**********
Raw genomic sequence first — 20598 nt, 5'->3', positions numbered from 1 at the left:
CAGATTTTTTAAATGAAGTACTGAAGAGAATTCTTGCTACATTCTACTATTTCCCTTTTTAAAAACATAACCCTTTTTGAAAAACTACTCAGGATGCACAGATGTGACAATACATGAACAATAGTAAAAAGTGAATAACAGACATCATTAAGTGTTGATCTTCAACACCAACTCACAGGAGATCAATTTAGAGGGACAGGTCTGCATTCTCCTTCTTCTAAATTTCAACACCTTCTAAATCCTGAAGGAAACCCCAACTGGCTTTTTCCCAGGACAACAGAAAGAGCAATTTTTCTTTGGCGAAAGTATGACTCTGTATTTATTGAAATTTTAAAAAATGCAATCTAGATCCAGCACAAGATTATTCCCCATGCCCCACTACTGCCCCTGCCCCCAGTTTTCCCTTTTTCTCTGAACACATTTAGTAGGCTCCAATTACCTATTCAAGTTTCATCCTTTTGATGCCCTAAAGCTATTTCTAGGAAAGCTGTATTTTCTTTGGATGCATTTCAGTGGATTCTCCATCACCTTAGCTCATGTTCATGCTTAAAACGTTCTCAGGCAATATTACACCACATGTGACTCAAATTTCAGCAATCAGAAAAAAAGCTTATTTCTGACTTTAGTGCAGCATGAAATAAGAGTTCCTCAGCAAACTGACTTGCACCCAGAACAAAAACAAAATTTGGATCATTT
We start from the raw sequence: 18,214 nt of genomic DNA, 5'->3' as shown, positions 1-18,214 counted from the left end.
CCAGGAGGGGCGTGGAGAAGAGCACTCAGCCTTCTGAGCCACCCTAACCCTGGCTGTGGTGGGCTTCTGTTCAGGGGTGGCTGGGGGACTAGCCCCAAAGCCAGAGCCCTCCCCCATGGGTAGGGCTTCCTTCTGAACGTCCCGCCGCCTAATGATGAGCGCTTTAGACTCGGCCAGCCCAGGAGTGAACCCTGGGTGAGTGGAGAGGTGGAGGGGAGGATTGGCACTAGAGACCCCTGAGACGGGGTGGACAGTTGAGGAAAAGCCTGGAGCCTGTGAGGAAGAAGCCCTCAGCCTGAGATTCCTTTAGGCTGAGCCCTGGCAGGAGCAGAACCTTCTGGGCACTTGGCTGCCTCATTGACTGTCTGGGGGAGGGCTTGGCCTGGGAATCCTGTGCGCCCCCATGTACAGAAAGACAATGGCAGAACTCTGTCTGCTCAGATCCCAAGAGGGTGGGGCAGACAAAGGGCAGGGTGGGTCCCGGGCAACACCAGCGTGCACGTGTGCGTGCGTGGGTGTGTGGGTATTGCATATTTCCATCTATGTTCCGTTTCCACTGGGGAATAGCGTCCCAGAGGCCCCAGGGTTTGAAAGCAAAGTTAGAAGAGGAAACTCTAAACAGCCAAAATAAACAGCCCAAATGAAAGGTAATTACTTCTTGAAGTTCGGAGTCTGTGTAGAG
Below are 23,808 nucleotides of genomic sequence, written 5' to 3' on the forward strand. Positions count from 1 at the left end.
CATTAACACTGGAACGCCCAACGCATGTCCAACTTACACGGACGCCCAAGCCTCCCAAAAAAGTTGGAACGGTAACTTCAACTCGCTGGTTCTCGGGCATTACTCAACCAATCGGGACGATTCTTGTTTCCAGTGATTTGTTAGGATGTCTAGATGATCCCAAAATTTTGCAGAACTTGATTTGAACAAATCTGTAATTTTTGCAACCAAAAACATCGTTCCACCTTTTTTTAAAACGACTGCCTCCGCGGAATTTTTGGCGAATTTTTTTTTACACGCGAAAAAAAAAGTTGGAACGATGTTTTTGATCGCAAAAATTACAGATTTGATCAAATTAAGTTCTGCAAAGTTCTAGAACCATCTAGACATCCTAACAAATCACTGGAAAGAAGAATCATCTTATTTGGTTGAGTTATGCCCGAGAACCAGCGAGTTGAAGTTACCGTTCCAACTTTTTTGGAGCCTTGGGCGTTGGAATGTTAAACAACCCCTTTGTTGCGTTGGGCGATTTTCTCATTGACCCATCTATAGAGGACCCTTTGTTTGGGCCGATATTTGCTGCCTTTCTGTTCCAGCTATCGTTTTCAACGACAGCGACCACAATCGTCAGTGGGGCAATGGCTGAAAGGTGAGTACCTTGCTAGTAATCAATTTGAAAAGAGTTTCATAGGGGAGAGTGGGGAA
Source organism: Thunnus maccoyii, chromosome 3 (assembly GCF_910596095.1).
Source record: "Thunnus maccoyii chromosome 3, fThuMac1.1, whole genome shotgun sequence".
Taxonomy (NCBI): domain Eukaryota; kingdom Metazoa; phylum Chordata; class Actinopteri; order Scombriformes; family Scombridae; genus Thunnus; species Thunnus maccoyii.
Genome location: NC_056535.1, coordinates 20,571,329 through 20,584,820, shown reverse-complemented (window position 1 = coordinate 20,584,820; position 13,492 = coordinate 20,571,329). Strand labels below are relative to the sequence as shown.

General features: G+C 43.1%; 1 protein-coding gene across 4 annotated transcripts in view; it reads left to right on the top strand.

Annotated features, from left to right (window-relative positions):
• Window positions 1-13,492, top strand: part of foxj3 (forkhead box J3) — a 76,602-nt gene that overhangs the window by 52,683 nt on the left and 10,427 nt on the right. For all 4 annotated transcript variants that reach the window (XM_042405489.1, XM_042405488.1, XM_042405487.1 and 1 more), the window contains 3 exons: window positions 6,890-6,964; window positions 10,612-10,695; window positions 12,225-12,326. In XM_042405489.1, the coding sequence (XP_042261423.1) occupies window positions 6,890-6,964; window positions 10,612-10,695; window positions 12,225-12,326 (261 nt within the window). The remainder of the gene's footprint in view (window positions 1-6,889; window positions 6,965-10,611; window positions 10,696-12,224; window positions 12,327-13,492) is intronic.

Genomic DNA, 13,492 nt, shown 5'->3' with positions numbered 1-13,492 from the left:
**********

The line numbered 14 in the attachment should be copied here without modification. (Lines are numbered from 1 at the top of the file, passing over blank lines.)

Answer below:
Genomic DNA, 13,492 nt, shown 5'->3' with positions numbered 1-13,492 from the left: